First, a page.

Meet people

You’re not alone! You’re not alone in your city, and you’re not the only person who has ever been homesick. Finding someone who you can relate to and spend time with is incredibly easy. There are forums online for foreigners abroad. There are forums online for local English speakers. And there are enough bars around the world that we should all own one by now (seriously. Why don’t I own a bar?). You can either find a way to get in touch with people online or take the risk, show up in a public place and start talking to people. Either option will work, and both are incredibly simple (if you really want to take steps to making a home while you’re away, though, go be brave and visit that bar. You’re brave enough to be abroad, be brave enough to meet people).

Begin to love your situation

It will take less time than you would imagine if you allow it. The things you have allowed to become your daily routine will start to shape your life, and you’ll begin to create and experience things that aren’t forced. You’ll accidentally stumble upon a Zumba dance session in a park and join the class. Through that class, you’ll meet 15 new people who you hang out with every week. Through those people, you’ll meet even more people, and so on and so forth. You’ll stumble into a flower market one day and find that you have a passion for gardening you never knew existed, and your rooftop will soon be the envy of your neighbors.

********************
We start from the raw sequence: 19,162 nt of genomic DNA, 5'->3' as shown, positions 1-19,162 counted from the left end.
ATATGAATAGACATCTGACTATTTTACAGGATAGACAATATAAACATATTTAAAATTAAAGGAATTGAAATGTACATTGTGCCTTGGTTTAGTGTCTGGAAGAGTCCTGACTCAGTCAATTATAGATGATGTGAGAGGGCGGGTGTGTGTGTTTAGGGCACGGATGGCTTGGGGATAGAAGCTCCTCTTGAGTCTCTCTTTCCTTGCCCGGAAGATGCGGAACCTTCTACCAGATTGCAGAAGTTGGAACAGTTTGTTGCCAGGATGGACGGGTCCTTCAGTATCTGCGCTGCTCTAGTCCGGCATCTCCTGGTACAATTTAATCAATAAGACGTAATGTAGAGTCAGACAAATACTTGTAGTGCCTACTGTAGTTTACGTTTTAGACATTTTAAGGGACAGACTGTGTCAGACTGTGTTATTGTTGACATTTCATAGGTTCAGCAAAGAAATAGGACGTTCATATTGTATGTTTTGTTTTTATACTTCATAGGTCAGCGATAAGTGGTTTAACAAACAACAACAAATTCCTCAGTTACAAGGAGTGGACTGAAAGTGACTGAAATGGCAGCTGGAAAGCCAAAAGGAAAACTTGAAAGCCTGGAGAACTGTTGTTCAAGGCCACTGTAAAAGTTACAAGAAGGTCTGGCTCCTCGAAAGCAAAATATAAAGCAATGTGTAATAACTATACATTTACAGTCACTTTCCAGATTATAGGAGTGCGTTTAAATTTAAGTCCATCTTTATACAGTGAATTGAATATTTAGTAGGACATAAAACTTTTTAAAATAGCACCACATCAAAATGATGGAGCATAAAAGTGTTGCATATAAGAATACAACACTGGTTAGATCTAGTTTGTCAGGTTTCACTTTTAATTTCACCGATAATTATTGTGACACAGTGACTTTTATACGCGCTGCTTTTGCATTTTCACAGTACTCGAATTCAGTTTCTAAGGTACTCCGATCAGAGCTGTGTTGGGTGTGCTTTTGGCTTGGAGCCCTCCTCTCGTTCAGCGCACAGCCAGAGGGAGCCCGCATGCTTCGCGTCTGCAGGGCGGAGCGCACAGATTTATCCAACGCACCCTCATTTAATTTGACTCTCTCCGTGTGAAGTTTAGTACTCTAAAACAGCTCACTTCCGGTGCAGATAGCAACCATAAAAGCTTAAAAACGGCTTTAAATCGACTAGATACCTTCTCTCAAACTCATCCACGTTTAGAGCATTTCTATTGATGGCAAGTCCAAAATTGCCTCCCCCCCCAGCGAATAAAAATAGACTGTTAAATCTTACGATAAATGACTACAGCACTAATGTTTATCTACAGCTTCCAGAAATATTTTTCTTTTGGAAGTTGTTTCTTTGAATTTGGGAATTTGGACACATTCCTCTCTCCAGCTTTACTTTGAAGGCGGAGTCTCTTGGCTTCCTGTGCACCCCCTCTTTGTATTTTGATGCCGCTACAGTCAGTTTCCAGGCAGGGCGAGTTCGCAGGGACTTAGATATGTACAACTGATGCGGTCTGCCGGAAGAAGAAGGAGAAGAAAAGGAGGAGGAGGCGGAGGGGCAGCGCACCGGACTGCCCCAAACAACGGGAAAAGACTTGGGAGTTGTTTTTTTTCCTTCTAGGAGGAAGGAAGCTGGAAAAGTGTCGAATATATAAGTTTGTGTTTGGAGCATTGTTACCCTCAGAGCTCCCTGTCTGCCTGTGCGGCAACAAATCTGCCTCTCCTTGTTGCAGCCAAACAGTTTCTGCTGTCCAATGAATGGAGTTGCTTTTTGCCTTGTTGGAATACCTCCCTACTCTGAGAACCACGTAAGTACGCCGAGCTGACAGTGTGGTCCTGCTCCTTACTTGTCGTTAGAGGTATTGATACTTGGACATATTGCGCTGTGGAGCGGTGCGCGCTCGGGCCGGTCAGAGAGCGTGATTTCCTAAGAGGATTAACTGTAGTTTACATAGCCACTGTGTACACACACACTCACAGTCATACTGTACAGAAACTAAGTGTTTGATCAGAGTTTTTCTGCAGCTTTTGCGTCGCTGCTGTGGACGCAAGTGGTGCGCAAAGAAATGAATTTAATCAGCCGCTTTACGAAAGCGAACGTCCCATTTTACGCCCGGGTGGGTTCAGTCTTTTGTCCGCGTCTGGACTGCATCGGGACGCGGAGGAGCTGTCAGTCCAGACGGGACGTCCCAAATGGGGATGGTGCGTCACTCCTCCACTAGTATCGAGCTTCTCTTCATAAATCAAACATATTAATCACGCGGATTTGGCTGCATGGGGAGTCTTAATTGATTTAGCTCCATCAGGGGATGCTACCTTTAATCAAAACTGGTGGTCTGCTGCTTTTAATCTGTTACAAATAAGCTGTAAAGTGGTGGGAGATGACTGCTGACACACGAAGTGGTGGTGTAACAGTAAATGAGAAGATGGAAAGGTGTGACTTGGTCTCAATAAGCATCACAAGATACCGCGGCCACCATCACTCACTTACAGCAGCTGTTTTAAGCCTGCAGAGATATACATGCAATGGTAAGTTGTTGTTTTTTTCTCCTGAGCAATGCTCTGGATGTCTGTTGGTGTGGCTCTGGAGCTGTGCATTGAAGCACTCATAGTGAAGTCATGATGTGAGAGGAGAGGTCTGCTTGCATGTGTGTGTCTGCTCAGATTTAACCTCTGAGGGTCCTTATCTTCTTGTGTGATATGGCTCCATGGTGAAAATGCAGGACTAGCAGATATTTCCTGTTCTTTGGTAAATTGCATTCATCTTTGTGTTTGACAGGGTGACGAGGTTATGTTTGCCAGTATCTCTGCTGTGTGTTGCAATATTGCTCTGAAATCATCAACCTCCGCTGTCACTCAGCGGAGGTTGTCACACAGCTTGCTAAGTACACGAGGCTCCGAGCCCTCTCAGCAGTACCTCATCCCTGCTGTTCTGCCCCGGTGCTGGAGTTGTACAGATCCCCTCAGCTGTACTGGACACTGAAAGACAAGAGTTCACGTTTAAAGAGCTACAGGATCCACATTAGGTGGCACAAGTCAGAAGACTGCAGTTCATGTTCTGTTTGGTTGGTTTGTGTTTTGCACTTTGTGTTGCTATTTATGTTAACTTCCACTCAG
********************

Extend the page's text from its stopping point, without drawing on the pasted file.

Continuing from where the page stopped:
My point is life is going to happen to you. It just carries on every single day, and if you want, you can ride it until you can call it your own.

Make a change if necessary

Sometimes, things just are not going to get better. There are places in the world that are not for everybody, and I can tell you first hand that I know this. I lived in China for long enough that I knew I needed to get out. I moved to Taipei, and I have never looked back. It may not be homesickness, but if you’re in a place that isn’t right for you (with no chance of being so), do not torture yourself. Don’t try and be strong just to be strong. Make the change.

Once you find somewhere where you’re comfortable, you’ll be able to have your own life. You’ll be able to identify with the country and city you live in, and you’re going to surprise yourself when it isn’t the home you grew up in. And what will be really strange and wonderful will be when you go back to that home country and realize that you’re homesick for life abroad.

ABOUT THE AUTHOR: SAM SIMILEwoman balancing

Website: http://reachtoteachrecruiting.com
Samantha is our General Travel Expert Sam is a writer, teacher, acrobat, fire-breather, stilt walker, athlete, coach, explorer, (sometimes) crazy person from America. She has and continues to work in everything from teaching to show business, and has lived and worked in both China and Taiwan. In her free time, Sam listens to The Beatles and just follows wherever life decides to take her.